The Huntington Beach Planning Commission’s consideration of a proposal to build an assisted-living facility on a vacant lot off Garfield Avenue has been delayed until December at the applicant’s request.
Commissioners voted 4-0 without discussion Tuesday to postpone the matter. Commissioners John Scandura, Bill Crowe and Connie Mandic were absent.
The applicant, AMG & Associates LLC, has proposed a two-story, 28,000-square-foot Autumn Care facility on a 30,000-square-foot lot surrounded by commercial uses on three sides and a mobile-home park to the west.
AMG requested a conditional use permit, an analysis of the project’s potential environmental effects and a variance for building height of 33.5 feet to 38.5 feet instead of the 18-foot maximum within 45 feet of a residential district. The application also requested an increase in the city general plan’s maximum floor area from 10,500 square feet to 30,000 square feet.
City senior planner Rick Ramos said Wednesday that the applicant indicated it is reviewing the project in light of city staff’s recommendation that the proposal be denied.
Ramos wrote in a staff report that the project is “out of scale” with the neighboring mobile-home park because of its height, number of stories and bulk. It also would affect the privacy and quality of life of mobile-home residents, Ramos said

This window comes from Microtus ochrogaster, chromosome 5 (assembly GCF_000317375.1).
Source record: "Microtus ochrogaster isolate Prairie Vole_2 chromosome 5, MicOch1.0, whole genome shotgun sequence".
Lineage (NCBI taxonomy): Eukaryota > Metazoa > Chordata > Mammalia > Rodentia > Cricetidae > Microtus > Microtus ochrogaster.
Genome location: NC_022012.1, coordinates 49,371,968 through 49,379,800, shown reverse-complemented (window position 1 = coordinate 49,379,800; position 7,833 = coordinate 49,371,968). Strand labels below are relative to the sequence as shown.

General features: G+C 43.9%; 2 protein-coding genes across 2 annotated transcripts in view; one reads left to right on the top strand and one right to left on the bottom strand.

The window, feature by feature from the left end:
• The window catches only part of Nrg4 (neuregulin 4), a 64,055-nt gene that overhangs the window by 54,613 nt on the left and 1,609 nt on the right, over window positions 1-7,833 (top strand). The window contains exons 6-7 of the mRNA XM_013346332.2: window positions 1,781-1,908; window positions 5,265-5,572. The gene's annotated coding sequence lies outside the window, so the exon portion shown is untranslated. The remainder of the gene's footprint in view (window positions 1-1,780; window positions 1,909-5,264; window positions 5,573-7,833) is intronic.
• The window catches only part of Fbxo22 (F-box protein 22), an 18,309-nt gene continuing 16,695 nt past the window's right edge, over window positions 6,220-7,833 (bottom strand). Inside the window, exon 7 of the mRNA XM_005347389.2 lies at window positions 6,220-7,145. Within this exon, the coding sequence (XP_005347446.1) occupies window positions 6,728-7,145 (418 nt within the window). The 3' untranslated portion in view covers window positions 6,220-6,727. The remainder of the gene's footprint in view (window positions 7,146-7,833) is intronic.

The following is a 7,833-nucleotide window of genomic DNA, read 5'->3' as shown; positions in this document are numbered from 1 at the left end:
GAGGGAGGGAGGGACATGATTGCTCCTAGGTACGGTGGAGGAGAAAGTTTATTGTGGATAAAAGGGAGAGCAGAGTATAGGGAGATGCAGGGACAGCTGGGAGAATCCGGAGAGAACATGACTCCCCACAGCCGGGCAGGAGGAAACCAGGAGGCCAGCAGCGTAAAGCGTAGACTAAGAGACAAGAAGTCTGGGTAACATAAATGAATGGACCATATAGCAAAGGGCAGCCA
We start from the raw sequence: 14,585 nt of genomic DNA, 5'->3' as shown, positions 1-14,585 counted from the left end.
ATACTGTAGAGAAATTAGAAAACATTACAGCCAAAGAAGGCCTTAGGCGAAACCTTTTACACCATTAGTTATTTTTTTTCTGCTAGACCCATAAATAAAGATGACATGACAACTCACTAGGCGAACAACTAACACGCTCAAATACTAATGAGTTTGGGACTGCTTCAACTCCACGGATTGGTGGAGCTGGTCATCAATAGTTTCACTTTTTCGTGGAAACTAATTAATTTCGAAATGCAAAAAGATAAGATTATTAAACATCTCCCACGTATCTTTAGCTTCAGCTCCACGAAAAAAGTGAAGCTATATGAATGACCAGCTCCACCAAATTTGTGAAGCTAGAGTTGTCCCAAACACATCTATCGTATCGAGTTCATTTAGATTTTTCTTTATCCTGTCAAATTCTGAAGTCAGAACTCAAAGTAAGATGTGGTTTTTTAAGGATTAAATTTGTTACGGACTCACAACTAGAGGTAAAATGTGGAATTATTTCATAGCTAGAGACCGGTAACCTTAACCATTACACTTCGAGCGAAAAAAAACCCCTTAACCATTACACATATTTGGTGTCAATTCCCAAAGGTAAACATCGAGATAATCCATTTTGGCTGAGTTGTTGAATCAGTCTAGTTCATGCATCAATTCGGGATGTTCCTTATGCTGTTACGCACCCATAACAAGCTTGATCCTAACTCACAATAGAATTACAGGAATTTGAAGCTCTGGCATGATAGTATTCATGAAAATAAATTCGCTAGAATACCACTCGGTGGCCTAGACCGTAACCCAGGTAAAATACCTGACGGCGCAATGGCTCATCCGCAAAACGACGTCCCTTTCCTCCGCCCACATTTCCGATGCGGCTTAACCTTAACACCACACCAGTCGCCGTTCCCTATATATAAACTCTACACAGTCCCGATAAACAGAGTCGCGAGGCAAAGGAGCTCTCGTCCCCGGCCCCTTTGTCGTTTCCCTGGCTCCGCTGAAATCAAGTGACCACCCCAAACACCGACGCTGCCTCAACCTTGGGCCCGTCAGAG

The majority of the 44 rooms would be for senior assisted living, with 17 reserved for Alzheimer’s/memory care. The rooms would have one or two beds.
The facility would include a communal kitchen and dining, activity and outdoor spaces. An underground parking structure would contain 38 spaces.
Access to the site would be from Garfield Avenue through an easement across the nearby Walgreens property.
Restaurant approved to sell alcohol
In other business Tuesday, commissioners unanimously approved Eat at Joe’s request for a conditional use permit to sell alcohol.
The restaurant is on Edinger Avenue in Goldenwest Plaza, which includes retail shops and eating and drinking establishments. Three of the seven restaurants in the center have a license to sell, serve and allow consumption of alcohol.
City staff added conditions for approval such as maintaining a “restaurant atmosphere” by making food service available until an hour before closing time and limiting promotions for happy hour or reduced alcohol prices.